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An introduction

I figure that an introduction is in order. For those who do stumble upon this blog (whether by accident or not), what I say might mean more (but maybe less) if I first explain my running background.

But I'll first start with a brief non-running introduction. I grew up in St. Louis, Missouri before going to college at TCU in Fort Worth, Texas. I studied philosophy. I continue to study philosophy in graduate school at the University of Wisconsin, Madison. I'm presently in my first year of a 5 to 6 year program, so I'll be in Madison for the foreseeable future. Ok, onto the important stuff.

I didn't start running until I was 18 years old. I read Dean Karnazes' book, Ultramarathon Man, and decided that if "anyone can fake a marathon," then I must be able to (since I assumed that I was anyone). During my second semester at TCU, I began to train for the St. Louis Marathon, which I ran, after a few months of training, on April 6, 2008 in 3hr:37. I had quite the fan club and I was happy just to finish. Not bad, I thought. But I'm not the type of person that likes "not bad." I heard about the "big" marathon: Boston. I decided that I would try to qualify for it. I did in November 2008 at the Rock n' Roll San Antonio Marathon when I ran 3hr:09. Then I ran Boston, but saw no progress, finishing in 3hr:18 (I had hoped to break 3hrs). I did, however, manage to convince the TCU cross country coach to allow me to walk on at the beginning of my junior year in August 2009. I improved dramatically in the next year and a half while training with the cross country and track teams (and occasionally competing). I ran a 4:14 in the 1500m, broke 22mins in the 4 mile, ran a 27:30 8k, and gained a huge amount of experience. None of my times, of course, were noteworthy for Division I collegiate running. But the speed work has paid dividends in my short career as an ultrarunner.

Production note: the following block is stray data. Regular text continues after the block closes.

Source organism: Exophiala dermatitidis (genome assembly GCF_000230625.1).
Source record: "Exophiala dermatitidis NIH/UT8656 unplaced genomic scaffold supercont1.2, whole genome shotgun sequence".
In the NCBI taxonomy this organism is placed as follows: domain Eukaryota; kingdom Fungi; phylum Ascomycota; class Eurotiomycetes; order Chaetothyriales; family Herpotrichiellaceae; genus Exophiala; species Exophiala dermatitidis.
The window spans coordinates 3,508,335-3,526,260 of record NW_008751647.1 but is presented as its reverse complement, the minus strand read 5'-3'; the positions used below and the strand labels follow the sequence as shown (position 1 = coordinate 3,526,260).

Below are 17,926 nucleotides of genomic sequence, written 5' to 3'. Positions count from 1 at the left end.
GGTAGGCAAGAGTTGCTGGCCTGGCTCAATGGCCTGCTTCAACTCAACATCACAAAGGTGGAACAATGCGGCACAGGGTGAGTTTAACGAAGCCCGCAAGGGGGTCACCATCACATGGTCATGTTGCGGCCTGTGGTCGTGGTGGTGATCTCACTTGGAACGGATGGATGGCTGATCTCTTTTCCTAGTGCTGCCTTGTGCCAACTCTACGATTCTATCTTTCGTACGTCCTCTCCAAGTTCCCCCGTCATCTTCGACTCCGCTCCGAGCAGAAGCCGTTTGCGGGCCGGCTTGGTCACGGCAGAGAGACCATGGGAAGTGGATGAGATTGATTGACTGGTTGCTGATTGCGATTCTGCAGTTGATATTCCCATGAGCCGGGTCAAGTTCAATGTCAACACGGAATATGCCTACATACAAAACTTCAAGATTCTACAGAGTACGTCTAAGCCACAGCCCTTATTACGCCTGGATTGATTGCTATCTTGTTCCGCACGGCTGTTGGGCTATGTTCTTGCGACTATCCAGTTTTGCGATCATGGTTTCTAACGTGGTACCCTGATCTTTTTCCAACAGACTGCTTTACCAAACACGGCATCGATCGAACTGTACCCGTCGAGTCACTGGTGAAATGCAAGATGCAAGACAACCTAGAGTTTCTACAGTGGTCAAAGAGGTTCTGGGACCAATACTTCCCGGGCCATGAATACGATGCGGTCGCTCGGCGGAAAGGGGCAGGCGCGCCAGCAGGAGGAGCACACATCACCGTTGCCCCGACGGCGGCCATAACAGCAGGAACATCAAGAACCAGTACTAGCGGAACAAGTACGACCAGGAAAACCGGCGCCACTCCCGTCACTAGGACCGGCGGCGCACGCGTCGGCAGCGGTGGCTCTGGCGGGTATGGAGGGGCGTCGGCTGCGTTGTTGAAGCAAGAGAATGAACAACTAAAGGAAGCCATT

I moved to Boulder, CO in January 2011 after completing college. That's when I first began real trail running. After breaking three hours in the marathon at the Rock n' Roll Arizona in January 2011, finishing in 2:59:50, I began training exclusively for trails. I ran my first trail race in April 2011, finishing 2nd in the Muir Woods Marathon in 2hr:47 (truthfully, the course was well short of a full marathon). I was hooked. I began looking for races in the Midwest, as I had been accepted at UW-Madison for graduate school and would be moving there in July 2011. I ran my first real ultramarathon (I had, of course, run 30+ miles on training runs) in July at the Minnesota Voyageur 50 mile race. I placed 7th, finishing in 8hr:21. I was prepared neither for the distance nor the terrain. I was quite disappointed--I thought that I would at least place in the top five. I found another race, the North Face Endurance Challenge (TNF) 50k just outside of Madison, WI. I ran the 50k in September 2011, placing 1st in 3hr:44. I hadn't trained overly hard between the Voyageur and TNF, so I was quite pleased with my time.

TNF Madison was my last race to date. I am scheduled to run 7 races in 2012. The first four are merely for training purposes. Since competing in the Voyageur and TNF-Madison, I have read extensively about ultramarathon training. I also gained an immense amount of experience in those two races. I have adopted a training approach that centers on my strength: speed work. After six plus months of intense speed work to start the year, I'll take my strength and speed to the trails and try to perform well in three 50 mile races.

So, that's my story. I'm still young and rather inexperienced compared to ultrarunners who have been competing for years. But I'm a student of the sport. I approach ultrarunning as I approach graduate school: I study hard and try to learn as much as possible. This blog is a place for me to discuss what I've learned.

Now you know a bit about me. And hopefully that will keep you reading!


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